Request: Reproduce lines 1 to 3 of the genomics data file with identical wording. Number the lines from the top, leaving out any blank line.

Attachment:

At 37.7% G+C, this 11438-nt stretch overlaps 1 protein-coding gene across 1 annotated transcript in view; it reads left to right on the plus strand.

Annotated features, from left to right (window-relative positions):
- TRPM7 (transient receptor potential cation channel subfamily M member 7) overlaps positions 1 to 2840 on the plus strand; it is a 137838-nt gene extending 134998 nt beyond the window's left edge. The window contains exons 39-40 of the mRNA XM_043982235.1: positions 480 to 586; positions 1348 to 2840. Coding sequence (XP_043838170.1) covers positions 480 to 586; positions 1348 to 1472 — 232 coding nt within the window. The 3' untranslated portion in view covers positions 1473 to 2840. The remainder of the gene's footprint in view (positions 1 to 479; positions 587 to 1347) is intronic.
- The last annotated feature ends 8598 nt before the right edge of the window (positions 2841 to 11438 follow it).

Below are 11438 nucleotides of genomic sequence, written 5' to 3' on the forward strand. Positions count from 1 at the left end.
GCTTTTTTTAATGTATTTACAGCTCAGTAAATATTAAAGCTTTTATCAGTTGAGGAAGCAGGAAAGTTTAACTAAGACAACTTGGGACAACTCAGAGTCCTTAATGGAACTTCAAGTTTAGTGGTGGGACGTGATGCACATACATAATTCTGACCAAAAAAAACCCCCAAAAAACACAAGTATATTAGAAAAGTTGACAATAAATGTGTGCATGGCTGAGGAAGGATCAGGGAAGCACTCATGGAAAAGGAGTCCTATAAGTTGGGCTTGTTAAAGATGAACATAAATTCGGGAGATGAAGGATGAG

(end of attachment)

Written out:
At 37.7% G+C, this 11438-nt stretch overlaps 1 protein-coding gene across 1 annotated transcript in view; it reads left to right on the plus strand.

Annotated features, from left to right (window-relative positions):
- TRPM7 (transient receptor potential cation channel subfamily M member 7) overlaps positions 1 to 2840 on the plus strand; it is a 137838-nt gene extending 134998 nt beyond the window's left edge. The window contains exons 39-40 of the mRNA XM_043982235.1: positions 480 to 586; positions 1348 to 2840. Coding sequence (XP_043838170.1) covers positions 480 to 586; positions 1348 to 1472 — 232 coding nt within the window. The 3' untranslated portion in view covers positions 1473 to 2840. The remainder of the gene's footprint in view (positions 1 to 479; positions 587 to 1347) is intronic.